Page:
FaithWorld

Tunisian vote on Sunday set to give Islamists a share of power

October 21, 2011

(Rachid Ghannouchi, leader of the Islamist Ennahda movement, speaks during a closing campaign rally in Tunis October 21, 2011/Zohra Bensemra)

Tunisians will hand a share of power to an Islamist party when they vote on Sunday in an historic first democratic election which could set the template for other Arab countries convulsed by the “Arab Spring” uprisings. The birthplace of the revolts which re-shaped the political landscape of the Middle East, Tunisia in January forced autocratic leader Zine al-Abidine Ben Ali to flee to Saudi Arabia and set in train a transition to democracy.

The new freedoms have allowed the moderate Islamist Ennahda party — banned by Ben Ali — to emerge as front-runner in the vote. That though is causing anxiety among the country’s secular elite, which believes its liberal values are under threat.

With so much at stake, there are concerns that even the smallest question mark over the legitimacy of the vote could bring supporters of rival parties out onto the streets. The government says 40,000 police and soldiers will be deployed to prevent any protests spilling over into violence. Shopkeepers say people have been stockpiling milk and bottled water in case unrest disrupts supplies.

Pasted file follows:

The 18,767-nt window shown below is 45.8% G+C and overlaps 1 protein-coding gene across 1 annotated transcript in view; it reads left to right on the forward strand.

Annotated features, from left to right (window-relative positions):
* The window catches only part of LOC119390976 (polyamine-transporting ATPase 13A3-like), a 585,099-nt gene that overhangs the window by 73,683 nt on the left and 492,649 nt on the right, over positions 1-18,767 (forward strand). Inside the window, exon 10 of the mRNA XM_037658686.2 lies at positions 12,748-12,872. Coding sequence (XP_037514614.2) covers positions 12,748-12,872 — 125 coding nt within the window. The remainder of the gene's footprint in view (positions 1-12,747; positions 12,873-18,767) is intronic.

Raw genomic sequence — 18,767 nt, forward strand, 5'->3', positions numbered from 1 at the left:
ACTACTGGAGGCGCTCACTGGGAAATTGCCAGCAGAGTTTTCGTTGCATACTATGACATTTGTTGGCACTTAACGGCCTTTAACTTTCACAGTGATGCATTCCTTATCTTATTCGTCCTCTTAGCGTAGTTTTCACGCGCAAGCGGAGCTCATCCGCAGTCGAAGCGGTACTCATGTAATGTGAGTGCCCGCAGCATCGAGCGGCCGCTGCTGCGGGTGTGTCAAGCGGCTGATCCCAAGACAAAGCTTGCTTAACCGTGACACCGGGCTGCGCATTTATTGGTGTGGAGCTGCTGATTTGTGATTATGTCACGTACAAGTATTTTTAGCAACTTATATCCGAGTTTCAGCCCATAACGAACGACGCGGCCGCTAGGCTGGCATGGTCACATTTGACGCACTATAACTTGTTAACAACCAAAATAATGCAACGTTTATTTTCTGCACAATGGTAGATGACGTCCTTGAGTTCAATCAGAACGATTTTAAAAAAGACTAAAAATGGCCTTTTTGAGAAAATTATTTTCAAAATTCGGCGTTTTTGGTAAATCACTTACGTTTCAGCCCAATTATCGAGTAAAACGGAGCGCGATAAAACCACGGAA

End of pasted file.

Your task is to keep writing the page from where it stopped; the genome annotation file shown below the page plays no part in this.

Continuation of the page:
“The elections are a big party which will be celebrated by everyone, whatever the results,” said Kamel Jendoubi, a human rights campaigner exiled by Ben Ali for 17 years who is now in charge of running Sunday’s vote. But a failure of the election process “would be catastrophic for North Africa and the Middle East region”, he said. “Tunisians must take this important responsibility to light the path of democracy for the peoples of the region.”

Ten months ago, Ennahda’s leader Rachid Ghannouchi was in exile in London and hundreds of his followers were in jail. Since then, his party has tapped into a desire among many Tunisians for leaders who reflect their Islamic faith after years of Ben Ali’s aggressively enforced secularism. “I’ve chosen to vote for Ennahda because they are closest to Islam,” said 56-year-old Mokhtar Bahrini, a retired civil servant. “They’re very moderate and they’re not radical … We have to give them their chance.”

Read the full story by Christian Lowe and Tarek Amara here.

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